Renowned pediatrician Berry Brazelton explains that when a child has a new developmental spurt, they often lose some of their current abilities while they learn to incorporate the new skill or development. This is why when your little one learned, say, to walk, aspects of their speech might have regressed a bit during that time. It’s the same now that your child is older. You can probably think of “phases” they go through—often lasting one-to-four weeks—where they’re just not themselves. You repeatedly wonder, “Is she sick? Tired? Hungry? What’s going on with this kid?” And especially if this is your first child, you worry that this isn’t just a phase, and that they might be like this forever.
When this happens, there’s a good chance that some big changes are happening in their brain. This “spurt” of brain development could explain these “just not themselves” times. When I realize that this may be going on, it helps me feel more patient and nurturing when my kids act up. And I don't know if you've noticed this, but for my boys, it seems that they seem to eat more during these “spells” and sometimes experience growing pains overnight. Then in the next week or two I notice that they've outgrown their pants or shirts—in other words, their bodies are growing during these times as well.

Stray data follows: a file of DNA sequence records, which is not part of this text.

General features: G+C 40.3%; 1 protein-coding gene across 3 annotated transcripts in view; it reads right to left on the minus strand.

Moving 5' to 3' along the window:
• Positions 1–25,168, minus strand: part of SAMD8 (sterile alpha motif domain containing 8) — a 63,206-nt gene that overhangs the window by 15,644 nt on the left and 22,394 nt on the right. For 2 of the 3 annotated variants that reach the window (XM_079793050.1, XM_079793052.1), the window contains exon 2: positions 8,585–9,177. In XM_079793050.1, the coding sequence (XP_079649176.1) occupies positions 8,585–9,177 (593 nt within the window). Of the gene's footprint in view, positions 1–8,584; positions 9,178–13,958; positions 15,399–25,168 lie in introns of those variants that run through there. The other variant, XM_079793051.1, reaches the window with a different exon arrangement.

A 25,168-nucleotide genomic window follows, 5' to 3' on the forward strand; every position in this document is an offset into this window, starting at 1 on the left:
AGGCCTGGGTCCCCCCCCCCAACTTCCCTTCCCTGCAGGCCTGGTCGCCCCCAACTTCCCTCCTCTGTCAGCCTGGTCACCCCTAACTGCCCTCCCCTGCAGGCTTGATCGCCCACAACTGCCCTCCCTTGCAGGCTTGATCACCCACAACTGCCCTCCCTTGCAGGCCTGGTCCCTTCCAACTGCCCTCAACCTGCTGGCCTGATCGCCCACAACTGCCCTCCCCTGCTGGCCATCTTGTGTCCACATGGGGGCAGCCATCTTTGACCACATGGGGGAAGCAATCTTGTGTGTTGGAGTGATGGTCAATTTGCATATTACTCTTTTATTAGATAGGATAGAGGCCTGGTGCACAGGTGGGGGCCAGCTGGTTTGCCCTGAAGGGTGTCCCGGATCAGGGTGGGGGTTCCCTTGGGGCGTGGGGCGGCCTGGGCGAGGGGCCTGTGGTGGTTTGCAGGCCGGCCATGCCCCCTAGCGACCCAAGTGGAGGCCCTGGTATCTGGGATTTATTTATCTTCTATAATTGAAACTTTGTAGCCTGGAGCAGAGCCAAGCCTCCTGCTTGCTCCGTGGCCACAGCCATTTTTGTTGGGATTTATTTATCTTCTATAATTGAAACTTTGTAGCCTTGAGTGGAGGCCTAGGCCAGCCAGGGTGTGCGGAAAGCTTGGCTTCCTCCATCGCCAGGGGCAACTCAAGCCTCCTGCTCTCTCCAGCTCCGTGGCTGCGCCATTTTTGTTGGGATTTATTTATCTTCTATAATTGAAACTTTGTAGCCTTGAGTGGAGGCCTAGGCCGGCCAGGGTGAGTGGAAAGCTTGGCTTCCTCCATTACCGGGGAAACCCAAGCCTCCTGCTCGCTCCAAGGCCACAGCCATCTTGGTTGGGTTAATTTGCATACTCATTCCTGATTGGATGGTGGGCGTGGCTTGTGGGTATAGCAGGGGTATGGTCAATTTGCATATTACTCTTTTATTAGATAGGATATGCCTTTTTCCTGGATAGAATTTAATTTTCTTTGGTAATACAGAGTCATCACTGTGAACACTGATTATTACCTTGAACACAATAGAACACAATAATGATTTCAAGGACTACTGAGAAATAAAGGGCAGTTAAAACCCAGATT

The good news is that the phase doesn’t have to last forever. Eventually, your child will become themselves again, with another step taken toward growing up.